[hackerspaces] Members and membership

Tim Miller timmillertech at gmail.com
Thu May 31 19:51:43 CEST 2012

I have noticed this local but this is not just an issue with new members it
also includes people who have been with the hackerspace from the start but
are just not as active.

When they want to do something or change something they always look at the
people who are their most to say it is alright or to take charge and make
it happen so lots of awesome things just never happen. This is everything
from moving tables around, organizing meet ups and events
or acquiring tools.

I think a large part of this is how we are trained to work and act in an
organization. Something we have been told is how reasonable productive
people act.

The Valve new employee handbook tries to address these problems but I am
guessing the type of person recruited into Valve is likely to work
naturally in this fashion.

Who moved my cheese? is another thing that may prevent people from moving
stuff around or doing what they need or want to do. People get used to
things being the way they are and staying that way, change is upsetting.
 To say that X person said it was okay to move/do stuff to avoid conflict
and defer blame is easier or they just don't do anything.

On Thu, May 31, 2012 at 1:47 PM, B F <bakmthiscl at gmail.com> wrote:

> Not knowing how your organization is structured, I don't know what
> needs to be fixed.
> However, in many organizations, little effort is made to include
> newcomers, and this is a shame because newcomers are often more highly
> motivated than anyone else.  I wrote the bylaws for an organization
> that is about 15 years old and going strong.  Rather than organize it
> like your typical club -- president, 1st VP, 2nd VP, Treasurer,
> Corresponding Secretary, Recording Secretary, Ways & Means Chairman,
> Program Chairman, Hospitality Chairman, ad nauseum - this group has a
> board, period.  All board members share all responsibilities.  Without
> office holders or chairmen, there's nobody to block progress -- which
> is what unpaid officers do, more times than not.  The board can elect
> new members to the board at any time.  The effect is to bring in the
> most active people right away and give them the rope to hang
> themselves (but not necessarily the money).  There's no limit to the
> size of the board (and a quorum is 1/3 of the board or 5 minimum), but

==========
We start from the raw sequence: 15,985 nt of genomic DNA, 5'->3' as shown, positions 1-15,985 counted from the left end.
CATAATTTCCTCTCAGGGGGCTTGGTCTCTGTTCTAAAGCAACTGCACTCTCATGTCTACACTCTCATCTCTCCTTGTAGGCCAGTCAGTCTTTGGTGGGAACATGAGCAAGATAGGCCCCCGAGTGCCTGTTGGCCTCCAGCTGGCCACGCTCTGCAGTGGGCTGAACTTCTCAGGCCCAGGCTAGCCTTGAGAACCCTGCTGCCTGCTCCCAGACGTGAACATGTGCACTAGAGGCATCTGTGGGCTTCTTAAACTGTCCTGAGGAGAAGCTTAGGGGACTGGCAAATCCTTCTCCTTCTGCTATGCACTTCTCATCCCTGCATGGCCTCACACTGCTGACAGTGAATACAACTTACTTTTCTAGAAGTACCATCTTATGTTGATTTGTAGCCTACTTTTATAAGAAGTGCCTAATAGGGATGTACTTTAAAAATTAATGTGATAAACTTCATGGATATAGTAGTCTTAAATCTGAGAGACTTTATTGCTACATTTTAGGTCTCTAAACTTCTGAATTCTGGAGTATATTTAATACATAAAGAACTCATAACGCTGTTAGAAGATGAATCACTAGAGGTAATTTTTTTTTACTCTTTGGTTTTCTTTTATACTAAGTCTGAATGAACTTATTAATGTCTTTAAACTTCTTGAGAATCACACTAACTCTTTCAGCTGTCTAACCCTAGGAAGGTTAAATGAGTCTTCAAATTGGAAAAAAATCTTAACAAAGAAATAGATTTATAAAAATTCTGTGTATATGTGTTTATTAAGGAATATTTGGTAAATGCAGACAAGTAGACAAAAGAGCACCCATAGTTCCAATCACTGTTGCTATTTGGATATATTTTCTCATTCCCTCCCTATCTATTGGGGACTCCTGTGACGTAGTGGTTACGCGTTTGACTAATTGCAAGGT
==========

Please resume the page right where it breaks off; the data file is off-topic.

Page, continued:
> the preponderance of the membership has no interest in being on the
> board.  This structure is very successful, and our organization has
> many times more activities than any other comparable group,
> nationwide.
> Obviously, this would not translate directly to a makerspace, but it
> should be food for thought.
> BTW, the secret to getting volunteers is -- to ask them!
> On Thu, May 31, 2012 at 11:23 AM, Nathaniel Bezanson
> <myself at telcodata.us> wrote:
> > I've noticed a thing which probably affects all member-driven
> > organizations at some point: New members act like "customers", they don't
> > see themselves as owners/directors/stakeholders.
> >
> > Three months after we formed, a new member would say something like "Are
> > we gonna get involved in that event I just heard about?"
> >
> > Today, a new member would say something like "Are you gonna get involved
> > in..." or "Is i3detroit gonna get involved in..."
> >
> > Part of this is self-evident. There's less organizational building and
> > shaping going on, so newbies are less apt to see themselves as builders
> > and shapers. But this also means they hesitate before diving into things,
> > in ways that seem to hinder their use of the space and resources.
> >
> > How can we fix that? I'd like to tear down some perceived walls, make it
> > obvious that new members are just as valued as the old founding farts, et
> > cetera. Open to any and all ideas.
> >
> > -Nate-
> >
> > _______________________________________________
> > Discuss mailing list
> > Discuss at lists.hackerspaces.org
> > http://lists.hackerspaces.org/mailman/listinfo/discuss
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